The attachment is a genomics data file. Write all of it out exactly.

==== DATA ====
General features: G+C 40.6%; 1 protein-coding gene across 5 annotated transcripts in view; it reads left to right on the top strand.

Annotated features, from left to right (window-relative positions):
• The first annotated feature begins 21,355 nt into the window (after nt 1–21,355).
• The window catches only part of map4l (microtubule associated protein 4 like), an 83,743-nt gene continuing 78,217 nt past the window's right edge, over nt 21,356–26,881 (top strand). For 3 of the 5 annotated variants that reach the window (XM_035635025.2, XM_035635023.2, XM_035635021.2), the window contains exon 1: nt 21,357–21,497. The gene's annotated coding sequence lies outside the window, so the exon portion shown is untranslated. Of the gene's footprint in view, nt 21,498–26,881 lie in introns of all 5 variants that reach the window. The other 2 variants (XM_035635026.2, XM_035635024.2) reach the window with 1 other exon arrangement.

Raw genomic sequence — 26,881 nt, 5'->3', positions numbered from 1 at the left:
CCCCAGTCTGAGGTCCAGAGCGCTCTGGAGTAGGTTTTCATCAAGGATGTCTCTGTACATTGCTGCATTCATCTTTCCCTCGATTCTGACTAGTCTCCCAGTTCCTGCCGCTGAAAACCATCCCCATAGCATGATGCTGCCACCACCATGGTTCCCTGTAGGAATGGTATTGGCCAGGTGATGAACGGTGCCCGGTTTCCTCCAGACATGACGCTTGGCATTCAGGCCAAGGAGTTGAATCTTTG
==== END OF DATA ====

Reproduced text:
General features: G+C 40.6%; 1 protein-coding gene across 5 annotated transcripts in view; it reads left to right on the top strand.

Annotated features, from left to right (window-relative positions):
• The first annotated feature begins 21,355 nt into the window (after nt 1–21,355).
• The window catches only part of map4l (microtubule associated protein 4 like), an 83,743-nt gene continuing 78,217 nt past the window's right edge, over nt 21,356–26,881 (top strand). For 3 of the 5 annotated variants that reach the window (XM_035635025.2, XM_035635023.2, XM_035635021.2), the window contains exon 1: nt 21,357–21,497. The gene's annotated coding sequence lies outside the window, so the exon portion shown is untranslated. Of the gene's footprint in view, nt 21,498–26,881 lie in introns of all 5 variants that reach the window. The other 2 variants (XM_035635026.2, XM_035635024.2) reach the window with 1 other exon arrangement.

Raw genomic sequence — 26,881 nt, 5'->3', positions numbered from 1 at the left:
CCCCAGTCTGAGGTCCAGAGCGCTCTGGAGTAGGTTTTCATCAAGGATGTCTCTGTACATTGCTGCATTCATCTTTCCCTCGATTCTGACTAGTCTCCCAGTTCCTGCCGCTGAAAACCATCCCCATAGCATGATGCTGCCACCACCATGGTTCCCTGTAGGAATGGTATTGGCCAGGTGATGAACGGTGCCCGGTTTCCTCCAGACATGACGCTTGGCATTCAGGCCAAGGAGTTGAATCTTTG